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Thursday, September 30, 2004

Cutting deals

Italian hostages released from Iraq

Some Question if Ransom Paid for Hostages

Wednesday September 29, 2004 11:46 PM


Associated Press Writer

ROME (AP) - Italians celebrated the freedom Wednesday of two women aid workers held captive in Iraq for three weeks, but the nationwide joy was diluted by questions about whether a ransom was paid, a capitulation to terrorists that experts say only leads to more hostage-taking.

Italy's foreign minister flatly denied that Rome had bought the women's freedom. Premier Silvio Berlusconi declined to issue a flat yes or no. A key lawmaker said he believed the government had paid $1 million.

``In principle, one should not give in to ransoms. But this time, they had to,'' said Gustavo Selva, the lawmaker and a Berlusconi political ally. ``The lives of two girls was the most important thing.''

Simona Torretta and Simona Pari, 29-year-old workers for the aid group ``Un Ponte per...'' (A Bridge to ...), were kidnapped Sept. 7 in a daring raid on their Baghdad office. They were released Tuesday.

Berlusconi brushed off the ransom question, telling La Stampa newspaper: ``We won't say anything. Even more, we won't talk about it anymore.'' Foreign Minister Franco Frattini told state-run radio that ``no ransom at all'' was paid.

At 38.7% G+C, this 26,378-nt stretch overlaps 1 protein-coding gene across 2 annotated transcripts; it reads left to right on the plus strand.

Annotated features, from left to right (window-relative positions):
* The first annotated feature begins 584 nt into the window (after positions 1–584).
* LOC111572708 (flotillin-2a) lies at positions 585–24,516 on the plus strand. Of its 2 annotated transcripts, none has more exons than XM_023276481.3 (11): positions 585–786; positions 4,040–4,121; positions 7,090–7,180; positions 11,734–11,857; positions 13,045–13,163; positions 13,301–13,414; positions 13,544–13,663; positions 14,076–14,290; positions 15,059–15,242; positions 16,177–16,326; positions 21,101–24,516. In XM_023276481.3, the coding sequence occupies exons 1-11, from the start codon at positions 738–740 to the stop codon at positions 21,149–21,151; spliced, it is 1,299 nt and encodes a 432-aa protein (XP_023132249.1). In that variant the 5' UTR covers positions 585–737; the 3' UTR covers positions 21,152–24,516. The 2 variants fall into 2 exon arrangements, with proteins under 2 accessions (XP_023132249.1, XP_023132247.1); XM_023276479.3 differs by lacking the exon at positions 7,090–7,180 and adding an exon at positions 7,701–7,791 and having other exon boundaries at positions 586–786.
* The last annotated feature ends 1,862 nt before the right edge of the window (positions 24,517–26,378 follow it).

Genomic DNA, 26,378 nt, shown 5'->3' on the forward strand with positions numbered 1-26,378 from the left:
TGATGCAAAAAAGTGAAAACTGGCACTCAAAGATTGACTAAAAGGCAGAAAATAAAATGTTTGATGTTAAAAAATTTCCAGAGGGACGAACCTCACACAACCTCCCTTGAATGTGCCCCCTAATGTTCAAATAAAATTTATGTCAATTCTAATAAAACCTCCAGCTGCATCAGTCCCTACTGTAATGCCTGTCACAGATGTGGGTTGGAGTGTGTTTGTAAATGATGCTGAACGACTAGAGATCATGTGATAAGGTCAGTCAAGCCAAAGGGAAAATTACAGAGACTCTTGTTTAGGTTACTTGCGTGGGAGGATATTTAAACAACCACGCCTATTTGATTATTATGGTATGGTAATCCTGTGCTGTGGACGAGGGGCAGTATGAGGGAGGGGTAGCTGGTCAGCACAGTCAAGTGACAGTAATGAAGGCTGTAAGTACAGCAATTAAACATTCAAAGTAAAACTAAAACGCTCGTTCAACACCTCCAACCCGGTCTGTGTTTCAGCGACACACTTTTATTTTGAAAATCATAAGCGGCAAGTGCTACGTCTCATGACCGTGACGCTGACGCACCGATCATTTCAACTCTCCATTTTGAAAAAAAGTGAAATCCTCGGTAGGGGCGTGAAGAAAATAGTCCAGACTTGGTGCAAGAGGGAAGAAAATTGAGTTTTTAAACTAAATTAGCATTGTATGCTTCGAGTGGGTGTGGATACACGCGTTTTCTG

But Selva voiced the thoughts of many Italians.

``The government has denied it, but that's an official denial that comes in the context of the obligations of a government in order not to give the impression that it gave in to the ransom,'' Selva said.

The ransom question is particularly delicate in Italy, which for decades has maintained a tough stance against domestic kidnappings. A 1990 law freezes the assets of hostages and their families to prevent ransom payments. The legislation, often applied despite desperate appeals from relatives willing to pay, is credited with reducing abductions domestically.

But with Italy rejoicing over the women's release, few seemed to mind how that result was achieved.

``Who cares?'' said opposition lawmaker Antonio Di Pietro.

``There's nothing to be ashamed of,'' the newspaper La Repubblica wrote.

When faced with kidnappings, governments typically say they are resisting negotiations with kidnappers and hardly ever admit paying ransom.

Selva said a ransom ``leads to a dangerous path, because obviously - either for political reasons or criminal reasons - it might encourage others to take hostages to make money.''

An editorial in the conservative paper Il Foglio said that ransoms would lead to more ``weapons and recruitment in the war against peace and democracy'' in the Middle East.

In Spain - which withdrew its forces from Iraq after the March 11 train bombings in Madrid and the election of a Socialist government opposed to the war - Foreign Minister Miguel Angel Moratinos congratulated Italy on the release, but warned that ``the blackmail of the terrorists must never triumph.''

``No one should negotiate with the terrorists in any way,'' Moratinos said.

The Italian government couldn't risk the murder of these two women. So they paid off the kidnappers. Who will, of course, kill more coaltion troops. But it solved Berlusconi's problem.

At some point, this circus of death has to end. The resistance and their criminal allies have confounded us at every turn and it will only get worse, as thre Brits find a way to save their hostage.

posted by Steve @ 1:00:00 AM

1:00:00 AM

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